“Mr. Pelz’s fluttering “Chinese Whispers” brought the five excellent Meitar players, including the clarinetist Jonathan Hadas and the violinist Moshe Aharonov, together. The end — long seconds of toneless evocation of breathing — was as delicate as music gets.”
“…musique alerte et rafraichissante, ludique autant que risquée, où se conjuguent finesse et inventivité. Pierre-André Valade lui confère sa légèreté et en détaille les trouvailles sonores.”
“Deux œuvres d’Ofer Pelz, un jeune et talentueux compositeur israélien formé à Jérusalem, à Paris, et à Montréal, complétaient le programme. Convergence et Chinese Whispers s’inscrivent dans le sillage de Philippe Leroux (ce dernier enseigne la composition à Montréal depuis 2009) en ce que la musique s’y construit au moyen de gestes sonores obtenus à partir d’instruments traditionnels.
Dans Convergence (2010), la flûte alto dialogue avec son écho modifié en direct par un dispositif électronique ; elle nous révèle également qu’un instrument de musique est capable de produire une foule de sons au-delà des notes de la gamme auxquelles on la cantonne habituellement. Mais au-delà de toute considération technique, Convergence nous plonge dans un univers envoûtant qui évoque une forêt luxuriante peuplée d’animaux mystérieux.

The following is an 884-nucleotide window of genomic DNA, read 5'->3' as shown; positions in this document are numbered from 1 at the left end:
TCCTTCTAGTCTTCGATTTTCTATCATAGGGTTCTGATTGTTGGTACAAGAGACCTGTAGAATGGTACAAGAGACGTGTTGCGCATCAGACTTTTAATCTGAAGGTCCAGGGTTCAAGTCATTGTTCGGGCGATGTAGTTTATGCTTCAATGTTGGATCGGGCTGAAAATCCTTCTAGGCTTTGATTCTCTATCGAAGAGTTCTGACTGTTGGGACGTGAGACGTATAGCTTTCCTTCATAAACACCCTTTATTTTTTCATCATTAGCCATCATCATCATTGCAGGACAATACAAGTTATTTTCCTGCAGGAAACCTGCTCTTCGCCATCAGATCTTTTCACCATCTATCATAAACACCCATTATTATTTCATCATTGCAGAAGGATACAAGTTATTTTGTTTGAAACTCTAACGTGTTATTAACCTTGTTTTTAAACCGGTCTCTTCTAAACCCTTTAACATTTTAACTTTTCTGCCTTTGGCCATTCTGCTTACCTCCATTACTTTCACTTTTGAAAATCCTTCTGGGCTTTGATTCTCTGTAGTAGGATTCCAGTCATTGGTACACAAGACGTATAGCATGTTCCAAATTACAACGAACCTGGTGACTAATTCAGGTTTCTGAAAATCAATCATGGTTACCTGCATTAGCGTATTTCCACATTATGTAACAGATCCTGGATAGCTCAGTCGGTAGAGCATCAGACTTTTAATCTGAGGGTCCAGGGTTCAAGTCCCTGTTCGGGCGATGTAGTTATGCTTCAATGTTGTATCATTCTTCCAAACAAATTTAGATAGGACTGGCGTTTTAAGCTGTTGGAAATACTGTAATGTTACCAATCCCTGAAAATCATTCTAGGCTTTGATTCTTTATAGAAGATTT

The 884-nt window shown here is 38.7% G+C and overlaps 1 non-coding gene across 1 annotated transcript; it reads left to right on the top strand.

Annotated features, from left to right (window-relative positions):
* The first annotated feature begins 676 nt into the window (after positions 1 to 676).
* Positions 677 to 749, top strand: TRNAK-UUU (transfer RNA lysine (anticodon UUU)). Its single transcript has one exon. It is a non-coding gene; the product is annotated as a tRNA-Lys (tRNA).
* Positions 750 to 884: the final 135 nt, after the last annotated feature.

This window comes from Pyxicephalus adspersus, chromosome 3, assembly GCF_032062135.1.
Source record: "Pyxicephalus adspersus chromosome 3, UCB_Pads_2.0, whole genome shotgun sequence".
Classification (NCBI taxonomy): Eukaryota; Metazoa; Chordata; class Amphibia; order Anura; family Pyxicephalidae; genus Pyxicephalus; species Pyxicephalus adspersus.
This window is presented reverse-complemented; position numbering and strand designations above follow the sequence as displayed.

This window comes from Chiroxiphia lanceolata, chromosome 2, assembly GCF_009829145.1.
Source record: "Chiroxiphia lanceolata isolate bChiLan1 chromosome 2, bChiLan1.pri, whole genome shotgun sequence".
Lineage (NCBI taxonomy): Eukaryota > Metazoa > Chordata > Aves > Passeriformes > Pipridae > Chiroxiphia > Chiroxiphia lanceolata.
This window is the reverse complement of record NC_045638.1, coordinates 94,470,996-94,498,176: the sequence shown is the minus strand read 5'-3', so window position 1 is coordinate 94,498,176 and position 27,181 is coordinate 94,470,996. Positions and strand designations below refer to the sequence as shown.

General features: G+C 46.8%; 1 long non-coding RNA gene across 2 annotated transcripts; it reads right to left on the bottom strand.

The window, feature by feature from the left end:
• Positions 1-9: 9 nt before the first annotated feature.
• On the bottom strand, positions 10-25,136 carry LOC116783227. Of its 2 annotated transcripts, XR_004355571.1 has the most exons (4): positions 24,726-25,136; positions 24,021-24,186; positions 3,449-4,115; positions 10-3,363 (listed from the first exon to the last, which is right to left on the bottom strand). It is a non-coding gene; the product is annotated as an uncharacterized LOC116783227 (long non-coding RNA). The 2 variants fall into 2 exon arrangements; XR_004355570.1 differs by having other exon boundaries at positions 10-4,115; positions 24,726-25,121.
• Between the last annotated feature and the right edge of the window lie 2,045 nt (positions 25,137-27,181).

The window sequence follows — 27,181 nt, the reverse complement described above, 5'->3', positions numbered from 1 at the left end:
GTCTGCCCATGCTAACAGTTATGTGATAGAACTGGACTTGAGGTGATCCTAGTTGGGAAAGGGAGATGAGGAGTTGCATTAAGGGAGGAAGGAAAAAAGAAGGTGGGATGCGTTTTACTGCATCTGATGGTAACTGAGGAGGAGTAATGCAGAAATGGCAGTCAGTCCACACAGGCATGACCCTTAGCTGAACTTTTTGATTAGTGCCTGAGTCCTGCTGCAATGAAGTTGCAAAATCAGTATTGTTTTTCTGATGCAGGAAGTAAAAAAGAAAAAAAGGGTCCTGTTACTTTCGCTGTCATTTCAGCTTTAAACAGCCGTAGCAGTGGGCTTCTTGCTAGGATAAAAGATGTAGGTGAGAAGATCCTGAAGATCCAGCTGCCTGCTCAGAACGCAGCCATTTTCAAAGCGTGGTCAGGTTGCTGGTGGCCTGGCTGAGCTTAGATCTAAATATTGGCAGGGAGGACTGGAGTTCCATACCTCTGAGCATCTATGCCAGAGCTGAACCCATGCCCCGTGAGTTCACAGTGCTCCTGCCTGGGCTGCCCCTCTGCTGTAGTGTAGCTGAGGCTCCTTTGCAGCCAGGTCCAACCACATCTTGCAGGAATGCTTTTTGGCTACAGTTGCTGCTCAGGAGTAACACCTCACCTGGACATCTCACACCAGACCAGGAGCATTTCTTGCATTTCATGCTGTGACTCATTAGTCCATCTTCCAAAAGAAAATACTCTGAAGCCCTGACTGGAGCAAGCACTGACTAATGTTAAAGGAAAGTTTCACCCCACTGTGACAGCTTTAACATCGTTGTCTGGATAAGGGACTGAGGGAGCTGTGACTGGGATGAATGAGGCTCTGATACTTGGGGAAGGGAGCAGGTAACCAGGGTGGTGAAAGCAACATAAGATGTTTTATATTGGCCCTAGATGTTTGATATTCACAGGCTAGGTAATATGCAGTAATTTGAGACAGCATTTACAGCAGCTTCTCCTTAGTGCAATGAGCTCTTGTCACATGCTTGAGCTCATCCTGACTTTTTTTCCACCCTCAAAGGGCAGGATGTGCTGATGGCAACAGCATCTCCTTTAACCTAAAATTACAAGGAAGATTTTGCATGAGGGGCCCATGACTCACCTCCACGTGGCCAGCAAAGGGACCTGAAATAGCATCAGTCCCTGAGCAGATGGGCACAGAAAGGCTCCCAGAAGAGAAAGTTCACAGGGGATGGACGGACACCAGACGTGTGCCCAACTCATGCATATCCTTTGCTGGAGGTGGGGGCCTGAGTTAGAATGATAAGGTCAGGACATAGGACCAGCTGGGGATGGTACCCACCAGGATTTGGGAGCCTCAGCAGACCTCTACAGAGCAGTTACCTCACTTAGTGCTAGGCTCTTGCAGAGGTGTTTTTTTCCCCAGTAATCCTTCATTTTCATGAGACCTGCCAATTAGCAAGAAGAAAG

Chinese Whispers (2013) peut être considéré comme un prolongement de Convergence. Commande de l’ensemble Meitar, la pièce s’ouvre avec un passage percussif auquel se mélangent le souffle des instruments à vent et les soupirs des cordes. Après un long glissando collectif (où l’on retrouve, comme chez Philippe Leroux, une inspiration « électronique » appliquée à la musique acoustique), la pièce finit par exhaler son dernier souffle à travers les instruments à vents. C’est dans ce genre de moments que résident l’originalité d’Ofer Pelz : ce qui n’est habituellement qu’un effet sonore devient chez lui matière à musique.”
“…Phrases were punctuated by silences, these pauses taking on more meaning as they accumulated, plunging the listener into a heightened state of concentration and bringing him into close contact with his own senses. The beauty of small gestures articulated cleanly and with delicacy is paramount in this work. One of Israel’s most prominent young composers…”
“The opening piece ‘Chinese Whispers’ by Ofer Pelz, revealed unexplored angles combining musical instrument noise, such as blowing without sound, with sounds, and created a story of continuous-truncated sounds and original and beautiful musical worlds.”
Noam Ben Zeev, Haaretz (Hebrew)
“The composer Ofer Pelz in his piece “Do Bats eat Cats?” (2010-2011). The motivations which brought this nonsense question from “Alice in wonderland”, supposedly inspired Pelz to think differently, to express with music, worlds that are not behaving by the known rules, to exhibit the ensemble in a mirror-land where time is tuned differently and the reflecting colors shine unfamiliarly.